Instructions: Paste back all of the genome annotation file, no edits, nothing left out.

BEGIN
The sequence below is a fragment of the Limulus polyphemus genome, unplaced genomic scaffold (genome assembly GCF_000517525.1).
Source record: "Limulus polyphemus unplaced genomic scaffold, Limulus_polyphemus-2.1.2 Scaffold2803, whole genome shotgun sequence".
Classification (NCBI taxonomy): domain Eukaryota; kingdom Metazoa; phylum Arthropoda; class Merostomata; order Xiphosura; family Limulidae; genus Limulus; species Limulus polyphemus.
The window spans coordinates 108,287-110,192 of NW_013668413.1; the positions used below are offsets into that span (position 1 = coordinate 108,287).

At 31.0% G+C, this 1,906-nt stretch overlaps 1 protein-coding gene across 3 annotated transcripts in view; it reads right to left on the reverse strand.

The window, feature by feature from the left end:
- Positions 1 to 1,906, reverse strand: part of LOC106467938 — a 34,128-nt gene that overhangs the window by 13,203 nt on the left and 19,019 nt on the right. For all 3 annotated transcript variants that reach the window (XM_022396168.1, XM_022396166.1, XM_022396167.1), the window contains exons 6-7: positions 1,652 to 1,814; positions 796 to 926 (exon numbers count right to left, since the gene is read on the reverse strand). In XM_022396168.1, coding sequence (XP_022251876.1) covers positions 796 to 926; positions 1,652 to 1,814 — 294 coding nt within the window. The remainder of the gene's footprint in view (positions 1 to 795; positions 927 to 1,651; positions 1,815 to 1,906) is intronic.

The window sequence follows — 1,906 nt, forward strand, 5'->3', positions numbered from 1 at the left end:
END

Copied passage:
The sequence below is a fragment of the Limulus polyphemus genome, unplaced genomic scaffold (genome assembly GCF_000517525.1).
Source record: "Limulus polyphemus unplaced genomic scaffold, Limulus_polyphemus-2.1.2 Scaffold2803, whole genome shotgun sequence".
Classification (NCBI taxonomy): domain Eukaryota; kingdom Metazoa; phylum Arthropoda; class Merostomata; order Xiphosura; family Limulidae; genus Limulus; species Limulus polyphemus.
The window spans coordinates 108,287-110,192 of NW_013668413.1; the positions used below are offsets into that span (position 1 = coordinate 108,287).

At 31.0% G+C, this 1,906-nt stretch overlaps 1 protein-coding gene across 3 annotated transcripts in view; it reads right to left on the reverse strand.

The window, feature by feature from the left end:
- Positions 1 to 1,906, reverse strand: part of LOC106467938 — a 34,128-nt gene that overhangs the window by 13,203 nt on the left and 19,019 nt on the right. For all 3 annotated transcript variants that reach the window (XM_022396168.1, XM_022396166.1, XM_022396167.1), the window contains exons 6-7: positions 1,652 to 1,814; positions 796 to 926 (exon numbers count right to left, since the gene is read on the reverse strand). In XM_022396168.1, coding sequence (XP_022251876.1) covers positions 796 to 926; positions 1,652 to 1,814 — 294 coding nt within the window. The remainder of the gene's footprint in view (positions 1 to 795; positions 927 to 1,651; positions 1,815 to 1,906) is intronic.

The window sequence follows — 1,906 nt, forward strand, 5'->3', positions numbered from 1 at the left end: